It was January 2013 when U.S. National Team had a training camp in Chula Vista and Coach Luke McGee called Seth on a Friday explaining that someone was injured. He asked if Seth could be there on Monday to fill in. “They needed me in a sweep boat to row starboard. I said yes, figuring this would be my only chance,” he said. “I maybe had rowed starboard a few weeks my freshman year and I’d been exclusively in the single the last three years. “Carlos’ guidance to me was, Seth just win everything you do down there.” I flew to Southern California and spent the weekend at the UCLA boathouse rowing starboard on the dock. I took a tent with me as I had no lodgings. The first day down in Chula Vista Luke had me rowing starboard which was something I had rarely done, but I was determined to do anything to make it work. The guys in the camp had lodging and food provided, and I was the outsider filling in and fending for myself. The January camp went well and they invited me back to the March camp which was mostly a pairs matrix and that went well also. They asked me to stay an extra day to do a 6,000-meter erg piece on Monday. I said no, as I was growing frustrated at not being part of the squad. The coach said if all went well with the test the next step is: I would be going to Princeton as part of the U.S. National Team.”
From there, Seth was invited to the Senior National Team Training Center in Princeton, New Jersey. “My new training partner, Henrik Rummel, was like, ‘Look, here’s the deal: We win everything,’ and I was like, ‘Awesome.’ I guess they saw some hope in me as an athlete, and decided to teach me how to row properly,” Seth said. Seth’s first international competition was in 2013 at the Rowing World Cup in Lucerne, Switzerland as part of the 4-. The men in his boat were National Team veterans, having been with the team since they were U17’s (ages 17 and under). But this was all new to Seth. He had no real perspective on how fast the boat was going. Henrik assured the squad that the boat was fast. But it’s one thing to have someone say it, and another to get tangible evidence by beating World Class crews. “We made the final, and before launching, Stroke Mike Gennaro said to Seth, “You take care of the push at 1,250 to go and if we are in the lead I will get us across the line first.” Seth poured everything he had into the push. He was completely spent. Stroke Gennaro had kept his word: USA won gold.
Seth medaled at the following international events:
2013 Rowing World Cup Lucerne, Switzerland Men’s 4- Gold Medal
2013 World Championships Chungju South Korea Men’s 4- Bronze Medal
2014 Rowing World Cup Aiguebelette France Men’s 4- Bronze Medal
2014 World Championships Amsterdam Men’s 4- Silver Medal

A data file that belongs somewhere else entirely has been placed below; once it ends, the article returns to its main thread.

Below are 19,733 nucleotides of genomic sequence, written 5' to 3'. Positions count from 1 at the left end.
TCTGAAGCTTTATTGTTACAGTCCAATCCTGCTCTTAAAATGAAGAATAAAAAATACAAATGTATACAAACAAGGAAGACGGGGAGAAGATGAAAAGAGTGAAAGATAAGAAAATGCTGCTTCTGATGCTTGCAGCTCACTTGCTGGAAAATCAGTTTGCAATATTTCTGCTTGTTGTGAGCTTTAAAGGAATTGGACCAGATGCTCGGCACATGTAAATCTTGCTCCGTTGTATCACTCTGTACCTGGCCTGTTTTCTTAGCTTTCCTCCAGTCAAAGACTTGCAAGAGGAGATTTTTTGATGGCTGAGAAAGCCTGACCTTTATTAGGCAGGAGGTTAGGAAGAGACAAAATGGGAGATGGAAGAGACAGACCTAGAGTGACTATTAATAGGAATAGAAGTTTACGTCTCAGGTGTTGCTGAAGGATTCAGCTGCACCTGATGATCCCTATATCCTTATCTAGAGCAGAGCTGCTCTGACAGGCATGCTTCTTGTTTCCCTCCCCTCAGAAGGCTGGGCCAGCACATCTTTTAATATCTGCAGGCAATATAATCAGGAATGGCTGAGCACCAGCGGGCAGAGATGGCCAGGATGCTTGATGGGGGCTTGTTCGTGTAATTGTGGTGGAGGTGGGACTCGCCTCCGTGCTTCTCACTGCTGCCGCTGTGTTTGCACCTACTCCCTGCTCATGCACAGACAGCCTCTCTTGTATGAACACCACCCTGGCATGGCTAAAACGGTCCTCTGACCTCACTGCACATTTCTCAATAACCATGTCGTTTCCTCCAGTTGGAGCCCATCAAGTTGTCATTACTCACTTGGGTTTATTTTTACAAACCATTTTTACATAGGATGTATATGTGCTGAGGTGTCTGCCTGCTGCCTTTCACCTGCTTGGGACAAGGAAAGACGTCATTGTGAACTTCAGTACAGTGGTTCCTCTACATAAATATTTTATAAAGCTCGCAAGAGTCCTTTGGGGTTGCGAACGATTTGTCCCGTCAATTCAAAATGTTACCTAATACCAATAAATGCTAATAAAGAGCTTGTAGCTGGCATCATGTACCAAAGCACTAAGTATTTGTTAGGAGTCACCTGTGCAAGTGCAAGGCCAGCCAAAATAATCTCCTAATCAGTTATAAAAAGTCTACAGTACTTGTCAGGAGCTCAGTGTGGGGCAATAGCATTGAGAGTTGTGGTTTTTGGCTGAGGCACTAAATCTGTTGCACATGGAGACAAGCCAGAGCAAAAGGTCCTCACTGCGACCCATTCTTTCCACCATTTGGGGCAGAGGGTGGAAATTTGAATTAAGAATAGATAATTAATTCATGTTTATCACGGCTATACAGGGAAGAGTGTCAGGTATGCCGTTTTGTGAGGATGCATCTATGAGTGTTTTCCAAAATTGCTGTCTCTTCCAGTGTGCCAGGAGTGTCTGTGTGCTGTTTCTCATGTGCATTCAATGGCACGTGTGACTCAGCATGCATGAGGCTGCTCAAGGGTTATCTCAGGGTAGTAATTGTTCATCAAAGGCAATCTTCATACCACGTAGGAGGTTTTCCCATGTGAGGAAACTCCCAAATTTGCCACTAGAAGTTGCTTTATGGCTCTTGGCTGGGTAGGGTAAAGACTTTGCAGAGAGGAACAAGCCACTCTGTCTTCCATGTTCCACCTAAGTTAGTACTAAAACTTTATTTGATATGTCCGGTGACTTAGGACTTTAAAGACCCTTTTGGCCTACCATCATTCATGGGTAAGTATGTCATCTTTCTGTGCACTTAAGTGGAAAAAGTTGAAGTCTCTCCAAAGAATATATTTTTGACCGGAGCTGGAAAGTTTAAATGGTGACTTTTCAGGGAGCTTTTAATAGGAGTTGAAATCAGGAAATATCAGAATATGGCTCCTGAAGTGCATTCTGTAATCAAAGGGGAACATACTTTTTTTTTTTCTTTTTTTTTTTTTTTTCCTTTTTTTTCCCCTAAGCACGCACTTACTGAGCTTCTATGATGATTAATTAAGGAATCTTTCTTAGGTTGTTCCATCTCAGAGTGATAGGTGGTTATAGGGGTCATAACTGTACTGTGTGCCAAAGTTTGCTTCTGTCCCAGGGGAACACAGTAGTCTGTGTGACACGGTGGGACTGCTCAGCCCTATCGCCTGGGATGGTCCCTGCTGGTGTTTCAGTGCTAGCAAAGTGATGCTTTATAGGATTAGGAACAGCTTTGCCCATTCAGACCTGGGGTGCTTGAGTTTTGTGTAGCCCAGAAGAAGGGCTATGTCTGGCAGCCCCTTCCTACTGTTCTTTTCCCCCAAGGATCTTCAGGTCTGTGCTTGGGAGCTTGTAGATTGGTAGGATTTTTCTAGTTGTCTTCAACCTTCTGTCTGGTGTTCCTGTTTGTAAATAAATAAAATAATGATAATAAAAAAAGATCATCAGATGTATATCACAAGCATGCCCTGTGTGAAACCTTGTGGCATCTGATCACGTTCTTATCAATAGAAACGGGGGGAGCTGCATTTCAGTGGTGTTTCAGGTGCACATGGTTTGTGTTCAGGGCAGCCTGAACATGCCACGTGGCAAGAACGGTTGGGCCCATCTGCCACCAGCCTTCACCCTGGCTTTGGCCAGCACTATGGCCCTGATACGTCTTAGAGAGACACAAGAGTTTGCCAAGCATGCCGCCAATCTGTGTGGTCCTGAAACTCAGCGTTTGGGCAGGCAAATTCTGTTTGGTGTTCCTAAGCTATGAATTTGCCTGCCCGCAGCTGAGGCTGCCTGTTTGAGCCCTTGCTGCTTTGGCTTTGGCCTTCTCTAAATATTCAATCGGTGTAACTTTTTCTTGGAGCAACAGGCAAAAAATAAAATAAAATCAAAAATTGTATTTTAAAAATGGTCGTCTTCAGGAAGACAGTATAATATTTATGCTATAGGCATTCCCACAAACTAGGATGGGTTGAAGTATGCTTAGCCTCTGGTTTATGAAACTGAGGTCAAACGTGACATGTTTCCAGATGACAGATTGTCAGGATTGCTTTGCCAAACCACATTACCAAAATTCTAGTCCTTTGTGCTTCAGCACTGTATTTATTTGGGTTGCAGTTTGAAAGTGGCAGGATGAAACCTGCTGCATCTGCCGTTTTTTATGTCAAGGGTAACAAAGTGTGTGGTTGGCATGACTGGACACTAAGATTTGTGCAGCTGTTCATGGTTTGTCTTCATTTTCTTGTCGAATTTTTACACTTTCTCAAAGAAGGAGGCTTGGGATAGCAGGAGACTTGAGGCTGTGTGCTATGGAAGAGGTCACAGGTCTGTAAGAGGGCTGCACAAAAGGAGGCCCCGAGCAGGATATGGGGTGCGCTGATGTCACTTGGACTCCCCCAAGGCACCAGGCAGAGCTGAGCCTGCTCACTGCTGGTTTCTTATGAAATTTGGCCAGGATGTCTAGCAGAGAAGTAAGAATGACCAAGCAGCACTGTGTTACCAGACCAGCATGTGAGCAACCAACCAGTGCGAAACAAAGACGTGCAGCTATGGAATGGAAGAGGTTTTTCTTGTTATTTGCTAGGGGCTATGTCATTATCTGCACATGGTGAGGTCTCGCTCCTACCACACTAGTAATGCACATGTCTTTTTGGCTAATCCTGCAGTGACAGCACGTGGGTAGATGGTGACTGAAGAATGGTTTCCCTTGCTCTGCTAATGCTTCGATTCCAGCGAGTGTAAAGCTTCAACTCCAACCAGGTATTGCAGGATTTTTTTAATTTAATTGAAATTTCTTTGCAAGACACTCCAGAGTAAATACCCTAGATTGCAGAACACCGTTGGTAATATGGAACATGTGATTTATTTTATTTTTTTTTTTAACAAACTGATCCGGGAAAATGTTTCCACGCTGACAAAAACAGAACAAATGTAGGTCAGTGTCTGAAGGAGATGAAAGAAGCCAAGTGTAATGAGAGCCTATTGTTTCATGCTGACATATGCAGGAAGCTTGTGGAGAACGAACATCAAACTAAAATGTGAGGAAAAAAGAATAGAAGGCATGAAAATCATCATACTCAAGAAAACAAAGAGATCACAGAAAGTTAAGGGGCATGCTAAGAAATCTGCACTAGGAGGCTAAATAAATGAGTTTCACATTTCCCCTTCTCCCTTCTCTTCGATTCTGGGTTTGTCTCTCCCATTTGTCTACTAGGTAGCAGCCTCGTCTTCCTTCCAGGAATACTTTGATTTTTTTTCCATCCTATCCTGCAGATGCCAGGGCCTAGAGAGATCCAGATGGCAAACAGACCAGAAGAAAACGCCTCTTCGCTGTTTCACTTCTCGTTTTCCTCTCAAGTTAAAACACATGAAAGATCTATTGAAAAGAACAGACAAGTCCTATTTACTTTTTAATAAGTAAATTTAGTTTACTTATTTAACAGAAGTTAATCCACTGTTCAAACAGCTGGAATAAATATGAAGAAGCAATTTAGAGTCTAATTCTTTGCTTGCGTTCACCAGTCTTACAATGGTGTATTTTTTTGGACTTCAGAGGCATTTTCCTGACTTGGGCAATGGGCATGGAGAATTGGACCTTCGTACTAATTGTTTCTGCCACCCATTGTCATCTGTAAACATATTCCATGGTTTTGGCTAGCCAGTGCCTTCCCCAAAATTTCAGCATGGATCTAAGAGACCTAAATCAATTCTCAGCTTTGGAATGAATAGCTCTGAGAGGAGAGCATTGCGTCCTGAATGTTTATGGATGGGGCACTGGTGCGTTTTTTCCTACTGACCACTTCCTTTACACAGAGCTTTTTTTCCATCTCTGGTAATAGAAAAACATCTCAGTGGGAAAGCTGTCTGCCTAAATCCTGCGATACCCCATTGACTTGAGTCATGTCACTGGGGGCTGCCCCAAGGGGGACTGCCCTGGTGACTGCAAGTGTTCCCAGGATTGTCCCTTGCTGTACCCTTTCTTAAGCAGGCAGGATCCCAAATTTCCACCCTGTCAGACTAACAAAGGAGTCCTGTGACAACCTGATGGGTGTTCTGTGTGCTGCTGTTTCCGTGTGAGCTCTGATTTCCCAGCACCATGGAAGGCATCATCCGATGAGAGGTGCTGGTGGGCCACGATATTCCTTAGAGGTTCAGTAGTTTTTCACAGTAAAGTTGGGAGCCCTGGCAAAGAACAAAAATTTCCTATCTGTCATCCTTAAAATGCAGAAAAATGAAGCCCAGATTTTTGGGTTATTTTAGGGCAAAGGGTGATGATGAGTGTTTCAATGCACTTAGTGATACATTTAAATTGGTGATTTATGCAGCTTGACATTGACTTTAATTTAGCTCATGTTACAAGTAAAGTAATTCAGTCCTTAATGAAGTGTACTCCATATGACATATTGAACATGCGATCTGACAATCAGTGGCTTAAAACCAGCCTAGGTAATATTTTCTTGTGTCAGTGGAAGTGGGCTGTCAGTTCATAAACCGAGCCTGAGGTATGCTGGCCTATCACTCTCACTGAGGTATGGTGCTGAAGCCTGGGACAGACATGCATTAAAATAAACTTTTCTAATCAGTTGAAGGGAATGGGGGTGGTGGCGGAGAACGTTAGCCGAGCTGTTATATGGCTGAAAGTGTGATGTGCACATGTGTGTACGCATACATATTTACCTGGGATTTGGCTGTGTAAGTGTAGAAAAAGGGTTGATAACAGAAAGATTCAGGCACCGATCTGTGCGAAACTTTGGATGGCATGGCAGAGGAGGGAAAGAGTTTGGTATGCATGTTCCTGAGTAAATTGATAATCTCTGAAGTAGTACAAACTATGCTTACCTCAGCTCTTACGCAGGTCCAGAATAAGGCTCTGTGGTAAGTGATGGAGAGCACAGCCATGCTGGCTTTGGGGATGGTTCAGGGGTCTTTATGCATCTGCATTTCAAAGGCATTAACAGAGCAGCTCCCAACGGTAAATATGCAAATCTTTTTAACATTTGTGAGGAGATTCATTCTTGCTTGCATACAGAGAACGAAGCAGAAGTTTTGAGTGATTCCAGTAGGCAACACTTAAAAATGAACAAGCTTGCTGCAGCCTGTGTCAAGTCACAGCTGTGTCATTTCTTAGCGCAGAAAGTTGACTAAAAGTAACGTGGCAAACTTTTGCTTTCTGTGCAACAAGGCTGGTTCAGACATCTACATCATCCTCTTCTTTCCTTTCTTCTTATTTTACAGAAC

2015 Rowing World Cup Varese Italy Men’s 4- Gold Medal
2016 Rowing World Cup Varese Italy Men’s 4- Gold Medal
2016 — 2000M Erg Piece — 5:49.1!
Seth was named USRowing Male Athlete of the Year in 2015. And in 2016 USRowing made the Mens 4- the priority boat. The National Team coaches then paired Seth with Henrik Rummel, Charlie Cole and Matt Miller to compete in Rio, Brazil, where they finished 7th. After Rio, Seth retired from international competition to focus on a career that he’d put on hold in pursuit of rowing at the highest level.
Seth’s advice to aspiring UC Davis Rowers
Seek experiences and ask questions. Go to ID camps, attend and race regattas you have no business being at. Put yourself into the arena and do your best. It’s simply the fastest way to learn what is important and what is irrelevant. When you’re done, ask the people who won how they did it and what they do every day.
Start a Journal
Developing a workout regimen is useless if you don’t track it. “The most fundamental part of this is a journal. You have to keep track of your workouts, always,” he said. “That’s because your memory is flawed. It may tell you that you did better than you actually did, or it may sow seeds of doubt, suggesting you did worse than you thought. Either way, a journal will keep you honest and on track, and, should you suffer an injury or have to take time away for any other reason, it will offer you a roadmap back to where you were when you left off. Recollection is just notoriously wrong.
“Skills developed at UC Davis Crew — hard work, showing up to practice, not letting others down, and working together toward a common goal — helped me on my national team journey and also in my professional career.”
Seth is now working as an Aerospace Engineer with Mach 5 experimental aircraft in Mojave California.